Orchids are among the most beautiful houseplants, especially if you like dramatic displays of exotic blooms (and colorful flowers). Most orchids require indirect light and warm and humid conditions. While they are not particularly challenging to take care of, they might present some issues. One of the first things you should look at when worried about your plant is its leaves. When you notice orchid leaves turning brown, it is the first sign that something is off with your plant. However, the cause of brown leaves is not as easy to identify. To help you take proper care of your orchids, here’s a list of what you should do with orchid leaves turning brown.
Why are my Orchids Leaves Turning Brown?
There are various reasons why an orchid’s leave might become brown. The most common include dehydration, bacterial brown spot, sunburn, nutrient deficiency, and inadequate humidity. Luckily, once you spot the root cause, it is relatively easy to help your orchids become healthy again. Of course, the sooner you take action, the better.
Take note of where the leaf starts to turn brown and which ones look less green than the others: is it just the new leaves, the oldest, or both? Also, look at what part of the leaf is turning brown. With these guidelines in mind, keep reading to learn the most common causes for brown orchid leaves and what to do to solve the issue.
Dehydration is visible in the leaves. Indeed, without enough water, they will start to fade and crumble. Before falling off, they will turn brown. Any plant shows these symptoms when dehydrated. In orchids, the condition causes the entire leaf to change its color. When the problem gets severe, eventually, all leaves will turn brown. To make sure that’s what’s causing brown leaves, check to see if they look wrinkly and floppy: that’s another sign that you made some mistake with watering.
Depending on the gravity of the situation, giving your orchid more water might not solve the issue. If the plant is suffering severe dehydration, you might have to unpot your orchid and check its roots. If they look mushy and lifeless, you will have to change the soil. Ensure you give sufficient drainage to your plant. If the roots look green and thick, you must increase the frequency you water your orchid.
Bacterial Brown Spot
If you notice your plant is getting brown in a dot-like manner, you might be dealing with a bacterial infection. The sooner you see tiny spots on the top of your plant’s leaves, the better you will contain the spread of the disease. In general, over-misting or lack of proper aeration cause bacterial brown spots. That’s because the water sitting on the leaf for a long time can kill its outer cell layer and eliminate the barrier of protection against bacteria, fungi, and viruses. The good news is that you can treat this disease by applying hydrogen peroxide on a cotton swap and touching the infected areas.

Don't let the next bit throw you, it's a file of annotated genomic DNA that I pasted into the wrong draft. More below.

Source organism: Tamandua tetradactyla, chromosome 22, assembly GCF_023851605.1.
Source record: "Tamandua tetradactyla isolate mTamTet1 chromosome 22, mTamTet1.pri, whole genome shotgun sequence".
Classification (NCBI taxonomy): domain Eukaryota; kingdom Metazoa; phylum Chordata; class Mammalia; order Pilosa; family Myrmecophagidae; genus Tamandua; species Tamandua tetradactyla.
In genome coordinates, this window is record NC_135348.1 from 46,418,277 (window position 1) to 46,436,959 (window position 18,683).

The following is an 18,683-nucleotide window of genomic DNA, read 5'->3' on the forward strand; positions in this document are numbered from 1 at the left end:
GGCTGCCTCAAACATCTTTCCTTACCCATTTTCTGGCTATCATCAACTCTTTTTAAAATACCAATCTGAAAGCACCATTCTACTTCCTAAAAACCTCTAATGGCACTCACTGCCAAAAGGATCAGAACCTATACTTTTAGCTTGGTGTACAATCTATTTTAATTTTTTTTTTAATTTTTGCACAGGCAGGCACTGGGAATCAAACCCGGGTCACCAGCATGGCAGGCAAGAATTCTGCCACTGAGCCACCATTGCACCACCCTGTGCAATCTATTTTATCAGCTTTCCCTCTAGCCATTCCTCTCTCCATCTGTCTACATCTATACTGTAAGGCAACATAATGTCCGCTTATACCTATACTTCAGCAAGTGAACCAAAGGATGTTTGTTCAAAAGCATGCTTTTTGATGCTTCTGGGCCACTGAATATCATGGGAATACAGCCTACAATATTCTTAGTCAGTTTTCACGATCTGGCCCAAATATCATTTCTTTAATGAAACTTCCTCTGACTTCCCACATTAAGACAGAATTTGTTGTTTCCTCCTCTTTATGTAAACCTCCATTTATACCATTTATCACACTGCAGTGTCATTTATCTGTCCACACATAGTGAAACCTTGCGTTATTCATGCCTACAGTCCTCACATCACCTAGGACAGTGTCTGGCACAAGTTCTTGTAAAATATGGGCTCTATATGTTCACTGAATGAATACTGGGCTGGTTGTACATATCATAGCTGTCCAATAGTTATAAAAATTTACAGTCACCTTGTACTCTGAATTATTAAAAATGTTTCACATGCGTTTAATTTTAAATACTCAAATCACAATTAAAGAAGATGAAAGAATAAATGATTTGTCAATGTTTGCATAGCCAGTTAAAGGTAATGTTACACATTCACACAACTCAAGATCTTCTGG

Excessive sunlight or heat might be other factors causing your orchid’s leaves to become brown. Indeed, you should avoid placing these plants outdoors under the sun or near sources of heat (such as heaters). While some species of orchids withstand light better than others, it is a good idea to ensure they don’t get too much of it. Sunburned leaves will likely bleach to a pale yellow. If you notice that, move your orchid to a place with less sun or consider getting some sheer curtains.
Lack of nutrients (specifically phosphorous and magnesium) is another common reason that causes leaves to turn brown. While it may cause your plant to die, nutrient deficiency takes time to attack your orchid.
If there isn’t enough phosphorous in the soil, the plant will look lifeless with reddish-brown leaves. Instead, if you notice some rusty brown spots in the veins of the orchid, you will have to provide it with more magnesium. You can use Epsom Salts to fix both problems. Also, consider increasing the frequency you fertilize your plant and make sure you use orchid-specific fertilizers. If you already fertilize your plant frequently, slightly increase the amount.
Orchids do not do well in dry environments. While you can solve this by misting your plant, don’t forget you may cause other problems overdoing it. Instead, consider getting a humidifier to ensure the environment around your plant is above 50% in humidity. Many choose to place theirs in the bathroom or the kitchen.
Without adequately humid conditions, your orchid will turn brown and lifeless. At first, the problems might look similar to lack of water, so ensure you give your plant enough water before making other changes.
Orchid Leaves Turning Brown: Conclusion
No one likes unhealthy plants. If your orchid start browning, don’t worry! Now that you know about what may cause brown leaves in your orchid, it is time to take action and do everything you can to keep your plant healthy!